A neat data sharing technique

2 June 2017

We needed to share some data with another company, and this related to Credit card transactions. But we did not want to share the actual card numbers (PANs), what to do. What we came up with is quite neat, and can probably be used by others.

The external company collects the card numbers they want information on, they encrypt these with RSA with a key they generate and do not share. They send these encrypted numbers to us, we further encrypt them with our own RSA key and jumble the order of the entries, then send them back. So now they have a set of PANs double encrypted.

We perform an extract of the relevant transactions and encrypt the PANs with our RSA key, and send these as well. Now the recipients of these can encrypt these with their key and because RSA is a commutative function, can match up the two sets to see if the PANs they sent to us were used in the extracted transactions.

We have added a daily salt to these encryptions so that correlations can’t be used to work out which encrypted PANs map to the original PANs, and we bulk up the transactions so that individual transactions cannot be identified.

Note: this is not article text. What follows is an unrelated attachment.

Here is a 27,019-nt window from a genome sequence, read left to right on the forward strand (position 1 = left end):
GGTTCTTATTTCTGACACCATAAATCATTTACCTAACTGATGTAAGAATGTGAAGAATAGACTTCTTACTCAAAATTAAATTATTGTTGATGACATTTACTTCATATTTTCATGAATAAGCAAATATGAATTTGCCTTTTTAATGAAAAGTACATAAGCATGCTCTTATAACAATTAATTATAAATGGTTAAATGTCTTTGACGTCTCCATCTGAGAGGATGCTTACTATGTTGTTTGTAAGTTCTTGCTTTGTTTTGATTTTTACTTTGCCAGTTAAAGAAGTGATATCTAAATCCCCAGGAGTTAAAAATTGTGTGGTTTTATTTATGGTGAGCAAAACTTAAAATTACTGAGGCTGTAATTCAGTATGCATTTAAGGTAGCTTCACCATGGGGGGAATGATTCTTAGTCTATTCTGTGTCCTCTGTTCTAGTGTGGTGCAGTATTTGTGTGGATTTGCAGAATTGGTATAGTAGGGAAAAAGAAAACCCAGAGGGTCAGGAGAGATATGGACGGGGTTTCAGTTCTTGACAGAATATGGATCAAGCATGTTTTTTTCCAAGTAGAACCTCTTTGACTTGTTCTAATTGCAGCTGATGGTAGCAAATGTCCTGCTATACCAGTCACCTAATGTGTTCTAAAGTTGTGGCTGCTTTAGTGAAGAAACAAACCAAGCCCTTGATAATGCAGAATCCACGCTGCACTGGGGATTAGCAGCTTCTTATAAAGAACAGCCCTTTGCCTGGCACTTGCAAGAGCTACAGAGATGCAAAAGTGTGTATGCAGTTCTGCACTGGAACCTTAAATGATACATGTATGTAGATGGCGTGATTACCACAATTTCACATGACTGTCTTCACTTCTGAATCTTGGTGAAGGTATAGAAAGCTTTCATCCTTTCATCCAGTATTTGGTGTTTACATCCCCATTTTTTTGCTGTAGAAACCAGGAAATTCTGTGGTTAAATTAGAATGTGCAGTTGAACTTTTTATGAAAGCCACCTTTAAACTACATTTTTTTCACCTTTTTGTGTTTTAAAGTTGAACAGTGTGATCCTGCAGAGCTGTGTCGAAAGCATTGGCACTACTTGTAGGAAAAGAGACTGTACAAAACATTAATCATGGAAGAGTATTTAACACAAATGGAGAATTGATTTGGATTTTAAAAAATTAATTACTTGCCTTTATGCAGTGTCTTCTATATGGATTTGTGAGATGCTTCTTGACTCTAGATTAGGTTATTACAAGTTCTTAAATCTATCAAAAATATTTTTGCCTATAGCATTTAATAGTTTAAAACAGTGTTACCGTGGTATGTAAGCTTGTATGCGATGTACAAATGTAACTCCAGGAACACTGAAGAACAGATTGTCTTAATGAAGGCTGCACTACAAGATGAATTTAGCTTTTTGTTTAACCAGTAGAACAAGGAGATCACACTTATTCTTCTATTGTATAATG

A friend of mine wrote up the proof of this:

Let Nv = our Key Modulus

Let E = our Operand (a number greater than 1, which is carefully chosen…)

So our Public Key, Vp = the couplet (Nv, E)

[Ignoring the Private Key as it’s not important…]

Similarly

Let Ng = their Key modulus

F = their operand

So their public key Gp = couplet (Ng, F)

Let X = a PAN

Let Encrypt(K,M) be the RSA encryption algorithm of encrypting message M using key K

To encrypt the PAN using our Public Key: Cv = Encrypt( Vp, X)

This is actually Cv = X^E mod Nv

Then encrypt again using their Public Key: Cvg = Encrypt(Gp, Cv)

This is actually Cvg = Cv^F mod Ng

Similarly, encrypt the PAN using their Public Key: Cg = Encrypt (Gp, X)

This is actually Cg = X^F mod Ng

Then encrypt again using our Public Key: Cgv = Encrypt(Vp, Cg)

This is actually Cgv = Cg^E mod Nv

So Cvg = CvF mod Ng

= (X^E mod Nv)F mod Ng

= X^EF mod Nv mod Ng

= X^FE mod Ng mod Nv

= (X^F mod Ng)^E mod Ny

= Cg^E mod Ny

= Cgv
i.e.

1. it doesn’t matter whether we encrypt with our key first or second, we get the same answer.

2. this means that the RSA algorithm is a commutative encryption algorithm

And so if we produce a value Cvg and they produce value Cgv and the values are the same, we can deduce that both organisations encrypted the same PAN, and nobody is actually sharing any PANs in the process.

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